The “other rookie” on the 1975 AL pennant-winning Red Sox as the general public fawned over Rookie of the Year/MVP Fred Lynn, Rice would gradually prove that there was no one more valuable at Fenway Park—and by decade’s end, no one more valuable in the league. The Red Sox certainly knew what they had in Rice before bringing him up, as he won back-to-back MVPs as a Triple-A star in the International League, taking the triple crown of hitting in the last of those two seasons. Rice had a solid rookie effort by hitting .309 with 22 homers and 102 RBIs for the 1975 Red Sox, but he missed out on the legendary World Series against Cincinnati when he fractured his hand a week before the end of the regular season. (He would have to wait until 1986 to experience his first postseason.) From that sterling debut, Rice only got better—and by 1978, he was practically indomitable, producing eye-popping numbers and becoming the first American Leaguer since Joe DiMaggio (in 1937) to collect over 400 total bases. Rice loved Fenway; over the last three years of the 1970s, he hit .350 at home with a stunning .699 slugging percentage. It was this late-decade performance that ultimately helped thrust Rice into the Hall of Fame.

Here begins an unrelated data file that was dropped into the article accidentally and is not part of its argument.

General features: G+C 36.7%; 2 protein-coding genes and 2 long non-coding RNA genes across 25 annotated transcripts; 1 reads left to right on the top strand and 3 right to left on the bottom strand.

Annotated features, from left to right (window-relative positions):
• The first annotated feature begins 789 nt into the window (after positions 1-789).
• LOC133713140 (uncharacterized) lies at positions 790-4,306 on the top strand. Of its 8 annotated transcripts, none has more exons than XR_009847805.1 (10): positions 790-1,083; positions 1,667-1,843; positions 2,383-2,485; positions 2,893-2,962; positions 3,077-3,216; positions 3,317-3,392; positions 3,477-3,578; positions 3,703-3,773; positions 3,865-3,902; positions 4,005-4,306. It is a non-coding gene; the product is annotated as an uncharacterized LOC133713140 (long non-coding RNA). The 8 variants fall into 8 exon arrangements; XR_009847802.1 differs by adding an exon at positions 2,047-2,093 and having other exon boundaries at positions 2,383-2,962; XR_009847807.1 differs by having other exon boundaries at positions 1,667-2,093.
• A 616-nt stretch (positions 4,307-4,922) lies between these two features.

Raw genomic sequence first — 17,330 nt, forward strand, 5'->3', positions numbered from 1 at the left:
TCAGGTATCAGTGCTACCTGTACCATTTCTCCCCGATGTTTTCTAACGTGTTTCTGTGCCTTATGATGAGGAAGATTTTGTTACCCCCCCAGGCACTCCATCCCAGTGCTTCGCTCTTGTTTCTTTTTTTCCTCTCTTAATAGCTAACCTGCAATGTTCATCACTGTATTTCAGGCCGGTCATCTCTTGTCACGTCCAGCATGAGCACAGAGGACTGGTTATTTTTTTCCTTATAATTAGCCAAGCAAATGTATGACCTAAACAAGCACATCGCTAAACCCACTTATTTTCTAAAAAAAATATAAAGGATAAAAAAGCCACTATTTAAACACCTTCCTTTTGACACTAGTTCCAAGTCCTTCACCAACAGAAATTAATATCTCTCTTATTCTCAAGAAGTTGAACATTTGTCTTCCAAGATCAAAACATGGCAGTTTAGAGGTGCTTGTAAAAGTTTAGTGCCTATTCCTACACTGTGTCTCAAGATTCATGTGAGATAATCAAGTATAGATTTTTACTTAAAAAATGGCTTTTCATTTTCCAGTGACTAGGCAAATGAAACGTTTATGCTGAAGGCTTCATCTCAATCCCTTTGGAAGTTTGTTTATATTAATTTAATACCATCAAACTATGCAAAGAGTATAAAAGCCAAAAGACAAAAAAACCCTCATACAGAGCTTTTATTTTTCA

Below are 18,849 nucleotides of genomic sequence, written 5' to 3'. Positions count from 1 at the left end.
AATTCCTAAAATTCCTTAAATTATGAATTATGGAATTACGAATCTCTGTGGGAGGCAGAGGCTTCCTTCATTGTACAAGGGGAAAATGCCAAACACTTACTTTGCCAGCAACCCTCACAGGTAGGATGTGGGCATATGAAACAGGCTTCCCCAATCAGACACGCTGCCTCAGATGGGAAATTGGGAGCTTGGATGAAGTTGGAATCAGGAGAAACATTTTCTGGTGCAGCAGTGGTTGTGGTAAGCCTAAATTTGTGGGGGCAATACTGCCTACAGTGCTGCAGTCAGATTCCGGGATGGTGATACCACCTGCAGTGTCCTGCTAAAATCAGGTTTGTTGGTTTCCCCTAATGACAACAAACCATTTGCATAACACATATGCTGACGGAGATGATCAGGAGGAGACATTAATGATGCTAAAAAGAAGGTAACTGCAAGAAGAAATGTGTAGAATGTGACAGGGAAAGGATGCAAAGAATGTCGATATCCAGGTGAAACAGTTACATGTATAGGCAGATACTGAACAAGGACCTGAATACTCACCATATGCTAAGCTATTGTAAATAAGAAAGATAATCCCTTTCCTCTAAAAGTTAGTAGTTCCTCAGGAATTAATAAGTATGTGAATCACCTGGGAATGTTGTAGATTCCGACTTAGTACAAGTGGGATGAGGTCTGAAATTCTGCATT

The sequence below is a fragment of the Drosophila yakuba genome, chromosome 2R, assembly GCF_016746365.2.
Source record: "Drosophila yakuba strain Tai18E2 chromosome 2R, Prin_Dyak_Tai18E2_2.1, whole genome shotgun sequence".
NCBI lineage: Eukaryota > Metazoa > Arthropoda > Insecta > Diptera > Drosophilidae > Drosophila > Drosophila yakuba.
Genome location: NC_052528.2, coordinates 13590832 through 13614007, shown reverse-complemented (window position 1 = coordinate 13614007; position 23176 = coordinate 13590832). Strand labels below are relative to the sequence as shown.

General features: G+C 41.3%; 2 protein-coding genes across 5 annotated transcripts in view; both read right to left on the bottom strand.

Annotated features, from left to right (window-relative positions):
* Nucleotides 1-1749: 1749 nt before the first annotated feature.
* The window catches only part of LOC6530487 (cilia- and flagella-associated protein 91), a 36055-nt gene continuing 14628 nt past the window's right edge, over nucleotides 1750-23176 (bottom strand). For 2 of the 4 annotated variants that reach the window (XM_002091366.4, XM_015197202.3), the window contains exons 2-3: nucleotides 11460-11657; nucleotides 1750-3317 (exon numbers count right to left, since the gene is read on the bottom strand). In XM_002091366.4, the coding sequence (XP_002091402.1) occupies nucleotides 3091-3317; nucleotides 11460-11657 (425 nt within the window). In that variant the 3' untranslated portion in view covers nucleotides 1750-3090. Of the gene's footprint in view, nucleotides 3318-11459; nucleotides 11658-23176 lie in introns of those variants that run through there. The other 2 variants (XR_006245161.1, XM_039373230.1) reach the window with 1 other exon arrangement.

1970-71, San Francisco Giants; 1971-79, Cincinnati Reds. Best Year: 1977 (.320 average, 124 runs, 197 hits, 31 doubles, 52 home runs, 149 RBIs, .631 slugging percentage)